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Feminism demands and enables a personal response to modern challenges

By Tony Smith - posted Tuesday, 28 June 2011

Most baby boomers spent the bulk of their lives in the second half of the twentieth century. Those decades saw many momentous events and developments, including the cold war and nuclear arms races, rapid decolonisation of the southern continents, a population explosion, environmental catastrophes and numerous wars.

Western societies experienced the introduction of television and computers, rise of youth politics, easy availability of cars, development of a generation gap, cures for many diseases, normalisation of high levels of debt, better contraception and decline of religious allegiance.

Australian values were influenced by debates over the American alliance, large scale immigration, the challenges of an ethnically diverse population, changes in manufacturing and primary industries, awareness of the dispossession of Indigenous people and the fragility of the natural environment, social mobility and the weakening of the two party political system.


These developments forced nation-states, social institutions and ultimately individuals to respond. In some cases, the responses proved radical. The period saw the rise of slogans such as multi-lateralism, economic restructuring, liberalisation, multi-culturalism and aspirational classes.

While powerful forces pushed society in directions certain to further advantage elites, individuals used a number of ideologies to assess new developments and imagine alternatives. To the established explanations of socialism and capitalism were added new left theories, the counter culture, environmentalism, civil rights and anti-militarism.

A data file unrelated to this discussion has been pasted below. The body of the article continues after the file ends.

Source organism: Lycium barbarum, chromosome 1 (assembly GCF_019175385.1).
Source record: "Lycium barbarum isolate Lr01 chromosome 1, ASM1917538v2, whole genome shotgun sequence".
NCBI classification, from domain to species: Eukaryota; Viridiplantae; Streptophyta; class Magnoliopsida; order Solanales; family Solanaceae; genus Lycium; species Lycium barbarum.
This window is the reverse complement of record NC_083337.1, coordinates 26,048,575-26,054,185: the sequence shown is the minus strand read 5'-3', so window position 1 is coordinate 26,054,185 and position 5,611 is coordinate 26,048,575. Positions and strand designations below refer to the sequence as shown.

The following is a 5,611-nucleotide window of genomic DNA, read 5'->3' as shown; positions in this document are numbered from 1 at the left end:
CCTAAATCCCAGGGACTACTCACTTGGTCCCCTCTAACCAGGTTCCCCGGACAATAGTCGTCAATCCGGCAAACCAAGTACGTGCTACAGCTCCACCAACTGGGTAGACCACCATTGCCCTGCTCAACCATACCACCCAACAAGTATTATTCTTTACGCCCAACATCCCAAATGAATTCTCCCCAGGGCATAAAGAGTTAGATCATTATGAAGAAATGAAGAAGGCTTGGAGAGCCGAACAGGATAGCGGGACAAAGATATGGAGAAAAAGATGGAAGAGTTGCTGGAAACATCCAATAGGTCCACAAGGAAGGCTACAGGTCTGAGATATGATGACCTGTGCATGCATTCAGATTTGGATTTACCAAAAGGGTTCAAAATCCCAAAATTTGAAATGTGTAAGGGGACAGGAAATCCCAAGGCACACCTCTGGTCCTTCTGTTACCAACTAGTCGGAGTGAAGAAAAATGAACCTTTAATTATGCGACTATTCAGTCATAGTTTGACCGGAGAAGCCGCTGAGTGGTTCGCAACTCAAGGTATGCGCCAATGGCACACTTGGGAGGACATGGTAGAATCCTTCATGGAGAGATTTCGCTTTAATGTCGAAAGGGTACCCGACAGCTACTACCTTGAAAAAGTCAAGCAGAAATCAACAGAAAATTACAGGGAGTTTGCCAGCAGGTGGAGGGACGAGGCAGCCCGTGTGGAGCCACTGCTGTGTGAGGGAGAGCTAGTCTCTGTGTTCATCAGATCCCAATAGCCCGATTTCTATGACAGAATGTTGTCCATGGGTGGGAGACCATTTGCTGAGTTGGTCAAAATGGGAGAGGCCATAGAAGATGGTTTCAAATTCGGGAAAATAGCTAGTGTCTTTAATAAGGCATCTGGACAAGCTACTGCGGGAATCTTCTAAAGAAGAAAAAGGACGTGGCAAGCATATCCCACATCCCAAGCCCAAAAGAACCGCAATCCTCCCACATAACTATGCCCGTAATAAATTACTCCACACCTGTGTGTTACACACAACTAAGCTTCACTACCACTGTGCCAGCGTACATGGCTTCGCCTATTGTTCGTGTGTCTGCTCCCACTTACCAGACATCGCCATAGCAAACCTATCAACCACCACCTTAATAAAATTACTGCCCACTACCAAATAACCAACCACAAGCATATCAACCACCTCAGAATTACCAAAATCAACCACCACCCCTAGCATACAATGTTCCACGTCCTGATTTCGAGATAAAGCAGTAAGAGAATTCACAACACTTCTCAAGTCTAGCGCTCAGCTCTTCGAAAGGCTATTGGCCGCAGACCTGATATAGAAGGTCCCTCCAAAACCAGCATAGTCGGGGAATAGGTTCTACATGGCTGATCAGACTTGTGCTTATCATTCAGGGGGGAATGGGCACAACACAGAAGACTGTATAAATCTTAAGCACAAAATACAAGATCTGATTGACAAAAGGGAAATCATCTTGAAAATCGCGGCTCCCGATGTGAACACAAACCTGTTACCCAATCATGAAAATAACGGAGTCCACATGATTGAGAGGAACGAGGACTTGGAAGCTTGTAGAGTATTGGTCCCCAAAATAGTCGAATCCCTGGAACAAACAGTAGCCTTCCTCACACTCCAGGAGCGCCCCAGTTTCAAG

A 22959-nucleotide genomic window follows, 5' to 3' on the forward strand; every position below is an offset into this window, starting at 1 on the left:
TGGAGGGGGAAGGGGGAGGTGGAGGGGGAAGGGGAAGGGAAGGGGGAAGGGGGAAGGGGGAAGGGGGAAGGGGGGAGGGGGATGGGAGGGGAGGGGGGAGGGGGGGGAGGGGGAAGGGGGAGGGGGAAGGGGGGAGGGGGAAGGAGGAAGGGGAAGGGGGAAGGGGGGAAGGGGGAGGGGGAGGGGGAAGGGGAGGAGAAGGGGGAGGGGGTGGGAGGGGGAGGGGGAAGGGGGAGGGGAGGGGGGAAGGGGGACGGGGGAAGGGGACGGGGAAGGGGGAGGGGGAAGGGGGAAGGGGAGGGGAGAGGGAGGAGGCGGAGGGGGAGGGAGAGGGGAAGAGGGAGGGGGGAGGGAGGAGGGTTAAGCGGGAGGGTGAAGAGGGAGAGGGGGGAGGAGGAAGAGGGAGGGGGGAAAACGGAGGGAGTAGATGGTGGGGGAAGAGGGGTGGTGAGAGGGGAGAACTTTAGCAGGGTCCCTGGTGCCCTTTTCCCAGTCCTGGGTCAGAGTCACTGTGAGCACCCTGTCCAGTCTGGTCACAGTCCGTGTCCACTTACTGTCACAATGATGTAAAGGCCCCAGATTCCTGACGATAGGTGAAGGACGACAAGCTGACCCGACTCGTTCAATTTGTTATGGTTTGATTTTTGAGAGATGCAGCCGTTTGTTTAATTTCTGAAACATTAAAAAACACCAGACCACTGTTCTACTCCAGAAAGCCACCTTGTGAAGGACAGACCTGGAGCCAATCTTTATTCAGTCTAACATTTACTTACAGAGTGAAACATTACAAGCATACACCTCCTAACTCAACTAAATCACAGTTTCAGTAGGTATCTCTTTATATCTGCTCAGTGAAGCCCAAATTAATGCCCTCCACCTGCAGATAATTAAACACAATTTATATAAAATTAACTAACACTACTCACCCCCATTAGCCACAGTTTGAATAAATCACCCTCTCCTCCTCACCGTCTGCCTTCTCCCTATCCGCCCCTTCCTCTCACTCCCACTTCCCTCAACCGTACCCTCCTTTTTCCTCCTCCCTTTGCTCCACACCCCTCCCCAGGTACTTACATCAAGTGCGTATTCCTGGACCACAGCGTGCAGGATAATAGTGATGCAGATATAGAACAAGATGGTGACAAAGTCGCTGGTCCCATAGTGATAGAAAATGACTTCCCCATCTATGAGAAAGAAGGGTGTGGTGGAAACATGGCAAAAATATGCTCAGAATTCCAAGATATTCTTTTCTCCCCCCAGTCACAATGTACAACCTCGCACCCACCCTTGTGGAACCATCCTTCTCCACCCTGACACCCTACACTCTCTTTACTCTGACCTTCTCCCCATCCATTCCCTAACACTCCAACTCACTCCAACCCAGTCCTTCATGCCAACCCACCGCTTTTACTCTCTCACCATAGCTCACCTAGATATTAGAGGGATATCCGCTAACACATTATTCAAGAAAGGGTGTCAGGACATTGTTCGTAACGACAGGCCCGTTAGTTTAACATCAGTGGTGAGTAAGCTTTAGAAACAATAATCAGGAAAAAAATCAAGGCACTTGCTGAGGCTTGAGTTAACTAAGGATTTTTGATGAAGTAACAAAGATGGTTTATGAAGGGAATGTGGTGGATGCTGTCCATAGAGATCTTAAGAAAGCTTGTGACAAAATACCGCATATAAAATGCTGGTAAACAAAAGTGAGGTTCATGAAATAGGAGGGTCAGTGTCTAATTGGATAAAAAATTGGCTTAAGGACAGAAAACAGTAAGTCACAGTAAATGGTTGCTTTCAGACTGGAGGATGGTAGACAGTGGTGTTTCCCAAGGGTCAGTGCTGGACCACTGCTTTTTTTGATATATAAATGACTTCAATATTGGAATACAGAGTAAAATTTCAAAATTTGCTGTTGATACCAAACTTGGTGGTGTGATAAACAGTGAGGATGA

From about 1970, many women began to feel the need for a critique of their oppression that included their positions in these broader social movements. They felt the need for an explanation of their subjugation in supposedly liberating social movements.

The so-called second-wave of the women's movement, distinguished a need for a campaign for women's liberation not just within broader movements, but sometimes from the oppression they experienced within those movements.

This did not always involve separatism. Indeed other progressive social movements that encouraged a feminist critique were invigorated. Without feminist insights, the peace movements of the 1980s for example, struggled to escape the strange logic of the nuclear doctrine of mutually assured destruction. Male leaders benefited greatly when they were able to come down out of their heads into their hearts.

Ideologies such as feminism perform a variety of functions. They give followers methods for interpreting the world, provide a means of assessing the ethical value of policies and empower people to take personal actions. The better an ideology does these things, the better it will survive.


Both the women's movement and feminist thought have an immediate appeal to women by explaining the causes of oppression and making them determined to pursue their rights.

In order to survive as long as it has however, feminism needed to go beyond a binary distinction between male oppressors and female victims. The women's movement had to show men that patriarchal structures oppressed them as well, and encourages men to realise that they would be freer if they shunned the worst features of sexism and masculinism.

At a personal level, men and women came to understand the limitations placed on them by the social roles they were assigned. Men were traditionally warriors and breadwinners while women bore children and served men domestically. While this arrangement still suits many people, its limitations have become clear.

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About the Author

Dr Tony Smith is a writer living in country New South Wales. He holds a PhD in political science and has had articles and reviews published in various newspapers, periodicals and journals. He contributed a poem 'Evil equations' to an anthology of anti-war poems delivered to the Prime Minister on the eve of war.

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